The early demise of two bills that would have placed a 25-cent tax on single-use plastic and paper carryout bags in California underscores state budgetary pressures that are likely to influence any additional efforts to tax or ban plastic bags in California.
The two bills, both carried over from the 2009 legislative session, were killed Jan. 21 while they were held in the state Assembly Appropriations Committee.
I think it sends a message that any new spending will be looked at with a critical eye, said Tim Shestek, director of state, government and grass-root affairs in California for the American Chemistry Council. They were dispatched fairly quickly.
The state estimates the initial startup costs to impose the 25-cent fee would have been in the neighborhood of $300,000 with annual enforcement costs of $1 million.
But the demise of those two bills does not mean proposals to tax or ban bags won't surface again in the California Legislature, individual cities in that state or other U.S. states and cities.
In California, environmental groups hope to persuade legislators to look at a smaller, 5-cent to 10-cent tax on plastic bags now that the proposal for the higher 25-cent fee has been killed. In addition, St. Helena, Berkeley and Marin County, California, are considering bans on plastic bags, and the city of Encinitas is studying proposals to tax or ban plastic bags.
In Texas, Lubbock is weighing whether to follow the lead of Brownsville, Texas, which earlier this year became the 12th U.S. city to ban plastic bags, with its ban effective next Jan. 1.
At the state level, the Florida Department of Environmental Protection is scheduled to make its final recommendations Feb. 1 on how to achieve the state's 75 percent recycling goal by 2020. A draft report, since withdrawn, had proposed a 5-cent tax on plastic bags starting in 2011, which would have increased to 25 cents in 2014, followed by a ban in 2015.
Both Virginia and Maryland have introduced proposals to place a 5-cent tax on all plastic and paper shopping bags which would mimic the 5-cent fee on such bags that went into effect Jan. 1 in the nation's capital.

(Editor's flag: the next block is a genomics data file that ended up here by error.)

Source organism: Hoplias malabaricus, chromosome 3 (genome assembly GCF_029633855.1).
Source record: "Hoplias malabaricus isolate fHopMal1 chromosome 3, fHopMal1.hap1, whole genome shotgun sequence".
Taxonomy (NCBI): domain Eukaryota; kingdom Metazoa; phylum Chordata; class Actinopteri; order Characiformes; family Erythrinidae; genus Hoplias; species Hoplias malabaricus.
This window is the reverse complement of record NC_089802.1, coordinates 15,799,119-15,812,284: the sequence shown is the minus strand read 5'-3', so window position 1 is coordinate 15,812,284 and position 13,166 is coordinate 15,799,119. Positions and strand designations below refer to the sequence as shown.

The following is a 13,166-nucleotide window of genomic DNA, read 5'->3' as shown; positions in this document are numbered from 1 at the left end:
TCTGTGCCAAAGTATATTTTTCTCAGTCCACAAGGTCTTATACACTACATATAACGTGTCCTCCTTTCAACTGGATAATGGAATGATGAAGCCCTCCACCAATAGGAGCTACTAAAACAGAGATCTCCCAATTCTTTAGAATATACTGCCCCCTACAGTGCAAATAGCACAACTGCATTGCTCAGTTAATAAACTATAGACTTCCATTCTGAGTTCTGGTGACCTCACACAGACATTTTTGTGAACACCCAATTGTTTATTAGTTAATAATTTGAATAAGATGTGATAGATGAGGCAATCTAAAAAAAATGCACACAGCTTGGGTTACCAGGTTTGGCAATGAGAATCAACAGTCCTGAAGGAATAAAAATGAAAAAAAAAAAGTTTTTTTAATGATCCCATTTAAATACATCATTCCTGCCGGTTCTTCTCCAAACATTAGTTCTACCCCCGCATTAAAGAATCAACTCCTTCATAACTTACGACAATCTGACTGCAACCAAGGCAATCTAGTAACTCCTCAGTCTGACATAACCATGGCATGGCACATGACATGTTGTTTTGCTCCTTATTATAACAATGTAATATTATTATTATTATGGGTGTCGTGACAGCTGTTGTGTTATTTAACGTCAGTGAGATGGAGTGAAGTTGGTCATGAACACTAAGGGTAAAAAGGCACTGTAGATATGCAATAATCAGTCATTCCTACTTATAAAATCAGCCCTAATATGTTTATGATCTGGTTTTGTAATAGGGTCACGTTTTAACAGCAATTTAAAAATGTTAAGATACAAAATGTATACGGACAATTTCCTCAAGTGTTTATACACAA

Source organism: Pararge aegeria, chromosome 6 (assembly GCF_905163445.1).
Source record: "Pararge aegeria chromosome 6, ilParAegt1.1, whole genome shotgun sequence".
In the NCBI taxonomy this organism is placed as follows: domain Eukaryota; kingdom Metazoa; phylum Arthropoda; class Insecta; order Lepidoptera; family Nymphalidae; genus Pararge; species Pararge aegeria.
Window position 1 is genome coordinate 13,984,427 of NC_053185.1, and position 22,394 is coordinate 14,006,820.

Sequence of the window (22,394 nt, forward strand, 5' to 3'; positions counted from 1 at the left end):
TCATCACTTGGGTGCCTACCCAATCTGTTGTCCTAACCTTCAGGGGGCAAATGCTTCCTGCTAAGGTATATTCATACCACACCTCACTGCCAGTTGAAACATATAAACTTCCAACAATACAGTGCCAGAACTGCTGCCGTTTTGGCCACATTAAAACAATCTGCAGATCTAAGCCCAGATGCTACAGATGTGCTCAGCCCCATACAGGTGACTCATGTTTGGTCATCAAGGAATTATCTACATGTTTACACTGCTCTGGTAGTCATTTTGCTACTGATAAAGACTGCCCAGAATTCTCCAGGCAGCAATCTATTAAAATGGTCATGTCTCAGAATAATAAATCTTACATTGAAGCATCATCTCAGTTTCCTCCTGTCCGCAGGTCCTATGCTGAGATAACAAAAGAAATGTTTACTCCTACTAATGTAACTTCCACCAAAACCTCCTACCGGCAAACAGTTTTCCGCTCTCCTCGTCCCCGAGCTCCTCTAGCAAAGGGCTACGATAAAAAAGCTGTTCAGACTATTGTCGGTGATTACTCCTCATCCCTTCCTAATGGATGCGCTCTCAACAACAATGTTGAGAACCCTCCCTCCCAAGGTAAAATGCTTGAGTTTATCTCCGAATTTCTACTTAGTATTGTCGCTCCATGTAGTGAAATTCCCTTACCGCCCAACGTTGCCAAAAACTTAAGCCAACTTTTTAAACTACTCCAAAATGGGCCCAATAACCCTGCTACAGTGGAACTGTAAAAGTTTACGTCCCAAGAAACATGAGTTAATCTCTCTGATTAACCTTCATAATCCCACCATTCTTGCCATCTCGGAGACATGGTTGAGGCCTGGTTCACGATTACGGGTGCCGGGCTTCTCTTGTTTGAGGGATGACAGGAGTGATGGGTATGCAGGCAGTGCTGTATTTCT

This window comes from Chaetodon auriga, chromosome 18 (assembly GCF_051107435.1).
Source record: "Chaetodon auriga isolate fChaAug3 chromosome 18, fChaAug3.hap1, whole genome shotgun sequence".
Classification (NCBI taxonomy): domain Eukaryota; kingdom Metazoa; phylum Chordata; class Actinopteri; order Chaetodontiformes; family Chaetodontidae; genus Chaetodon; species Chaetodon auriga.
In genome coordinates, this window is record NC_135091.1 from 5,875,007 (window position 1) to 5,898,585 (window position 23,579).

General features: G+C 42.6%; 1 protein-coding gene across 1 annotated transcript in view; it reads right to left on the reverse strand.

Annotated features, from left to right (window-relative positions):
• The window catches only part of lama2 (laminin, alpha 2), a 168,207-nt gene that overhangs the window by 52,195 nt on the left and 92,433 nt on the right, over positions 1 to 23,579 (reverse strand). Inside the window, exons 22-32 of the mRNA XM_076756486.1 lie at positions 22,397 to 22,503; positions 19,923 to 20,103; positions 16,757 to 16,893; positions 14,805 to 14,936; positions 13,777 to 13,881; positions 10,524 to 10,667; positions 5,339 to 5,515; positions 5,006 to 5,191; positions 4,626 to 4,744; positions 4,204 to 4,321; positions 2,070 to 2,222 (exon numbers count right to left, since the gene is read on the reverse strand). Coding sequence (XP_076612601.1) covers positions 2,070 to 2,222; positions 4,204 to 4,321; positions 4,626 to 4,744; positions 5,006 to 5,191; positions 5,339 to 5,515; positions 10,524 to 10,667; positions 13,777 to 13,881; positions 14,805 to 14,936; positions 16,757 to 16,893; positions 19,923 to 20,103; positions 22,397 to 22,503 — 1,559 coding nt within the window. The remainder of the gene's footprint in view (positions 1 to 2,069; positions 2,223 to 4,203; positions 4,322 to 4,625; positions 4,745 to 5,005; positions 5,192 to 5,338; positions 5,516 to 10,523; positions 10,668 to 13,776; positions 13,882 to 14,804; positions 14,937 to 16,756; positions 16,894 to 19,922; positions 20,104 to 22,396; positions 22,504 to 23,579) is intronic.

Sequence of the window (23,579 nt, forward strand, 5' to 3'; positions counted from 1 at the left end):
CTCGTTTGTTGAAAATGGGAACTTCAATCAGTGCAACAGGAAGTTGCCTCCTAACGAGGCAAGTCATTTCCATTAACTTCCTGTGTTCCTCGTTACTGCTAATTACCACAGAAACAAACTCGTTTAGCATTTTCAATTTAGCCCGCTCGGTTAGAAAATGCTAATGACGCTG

In both Maryland and Virginia, startup and enforcement costs are one of the hurdles because of budget deficits in both states. A Maryland legislative analysis found that annual enforcement costs would be at least $200,000.
That same analysis also estimated the 5-cent fee could raise nearly $4 million in revenue. However, that depends on how a bag tax would affect bag use, as major retailers in Washington, D.C., report use has dropped in half since the 5-cent fee was imposed.
Likewise, whether Marin County will enact its ban on paper and plastic carryout bags by Earth Day (April 22) as its backers had hoped is uncertain as supervisor Judy Arnold, president of the Board of Supervisors for Marin County, has said that a bag ban is not one of her priorities because of the county's budget deficit.
Marin County is one of 10 local governments that are part of Green Cities California. Members share best practices for sustainable public policy. The organization is collaborating to develop a master environmental assessment on the impact of plastic bag bans, which the coalition hopes will preclude future lawsuits to overturn bans.
The other nine communities in the coalition are Berkeley, Los Angeles, Pasadena, Sacramento, San Diego, San Francisco, San Jose, Santa Barbara and Santa Monica.
But whether it is state or local efforts, Shestek questions the logic of fees that would raise consumer costs in the current economic climate or bans that could lead to workers at affected companies losing their jobs.
It is mind-boggling that anyone would consider proposals that would raise consumer costs or potentially put someone on unemployment, Shestek said. If people want to do something legislatively, we are willing to entertain ideas that stop short of banning our products or placing unreasonable fees on them.
Shestek said Arlington, Va.-based ACC continues to supports a producer responsibility bill it backed last year in California. That bill would have prohibited new bans on plastic bags, created mandated levels of recycled content for single-use plastic bags, required manufacturers and distributors to pay the state a fee for each bag they sold to stores, extended mandatory at-store recycling until 2017 and established a waste-reduction goal of 50 percent for single-use carryout plastic bags by 2014.
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